Now, you may think that these questions are more to do with being a reader than a writer. But, if there’s one thing my Transformative Writing module has taught me, it’s that everybody draws off everyone else, and being a reader is just as important as being a writer. Here, I’m looking at classic myth, literature and fairy tales. So, what do you think?
1. Read various versions of Cinderella; Anne Sexton’s poem, Charles Perrault’s ‘The Little Glass Slipper’ and Rhodopis. In what ways is each version similar and different?
Fairy tales are constantly evolving, and here are just three examples.
2. Read the Faust myths, Marlowe’s Doctor Faustus and Goethe’s Faust
How is the Faust myth retold in different eras? Why does Goethe add God, whereas Marlowe focuses on Faustus? How are Faustus and Mephistopheles/Mephistophilis/Mephastophulis represented? Perhaps Marlowe chose this myth because he was a possible atheist. And was Goethe playing up Romantic trends?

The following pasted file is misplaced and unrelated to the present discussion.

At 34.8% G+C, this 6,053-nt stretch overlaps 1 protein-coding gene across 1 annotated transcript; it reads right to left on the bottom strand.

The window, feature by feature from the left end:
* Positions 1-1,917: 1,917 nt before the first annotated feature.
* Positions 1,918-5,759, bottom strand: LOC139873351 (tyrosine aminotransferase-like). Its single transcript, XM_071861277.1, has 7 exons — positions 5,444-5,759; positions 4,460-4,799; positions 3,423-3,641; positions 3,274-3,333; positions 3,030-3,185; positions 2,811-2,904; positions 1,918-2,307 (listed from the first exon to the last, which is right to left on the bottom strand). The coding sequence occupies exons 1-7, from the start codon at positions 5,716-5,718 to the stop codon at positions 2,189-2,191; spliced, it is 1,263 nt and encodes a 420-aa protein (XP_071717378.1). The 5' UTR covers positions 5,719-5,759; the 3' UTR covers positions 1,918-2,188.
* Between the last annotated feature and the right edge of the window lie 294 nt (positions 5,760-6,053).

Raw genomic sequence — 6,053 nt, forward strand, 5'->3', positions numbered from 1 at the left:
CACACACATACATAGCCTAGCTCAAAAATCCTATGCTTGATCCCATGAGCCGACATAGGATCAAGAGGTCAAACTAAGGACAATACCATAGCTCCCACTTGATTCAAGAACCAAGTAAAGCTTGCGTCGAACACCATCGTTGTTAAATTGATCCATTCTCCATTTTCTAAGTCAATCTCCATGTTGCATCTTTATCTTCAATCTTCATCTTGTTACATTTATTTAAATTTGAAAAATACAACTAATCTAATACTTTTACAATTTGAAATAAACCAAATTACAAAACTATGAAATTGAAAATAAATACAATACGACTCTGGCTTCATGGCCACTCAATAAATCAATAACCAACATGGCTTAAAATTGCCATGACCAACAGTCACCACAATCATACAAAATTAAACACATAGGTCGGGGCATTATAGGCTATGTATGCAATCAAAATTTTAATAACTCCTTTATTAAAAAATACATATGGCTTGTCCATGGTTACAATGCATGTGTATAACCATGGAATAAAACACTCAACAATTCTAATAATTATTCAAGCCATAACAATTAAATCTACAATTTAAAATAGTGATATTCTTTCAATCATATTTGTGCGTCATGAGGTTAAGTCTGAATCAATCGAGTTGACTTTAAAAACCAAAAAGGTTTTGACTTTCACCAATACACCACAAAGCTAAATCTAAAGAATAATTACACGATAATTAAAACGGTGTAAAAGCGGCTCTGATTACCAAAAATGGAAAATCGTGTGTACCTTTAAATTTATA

3. Ovid’s Pyramus and Thisbe and Romeo and Juliet
Is Shakespeare just playing up to a Renaissance tradition of re-hashing classical mythology? Or is it just Shakespeare’s thing to retell other stories (Hamlet is based on Thomas Kyd’s The Spanish Tragedy, for instance.
4. Wide Sargasso Sea and Jane Eyre
This novel is considered to be the birth of fan fiction, as it rewrites Charlotte Bronte’s classic. Why does Rhys focus so much on Bertha/Antoinette? Is she successful? Is this just fan fiction, or a start of a new tradition? Is she doing anything new at all (James Joyce with Ulysses for instance)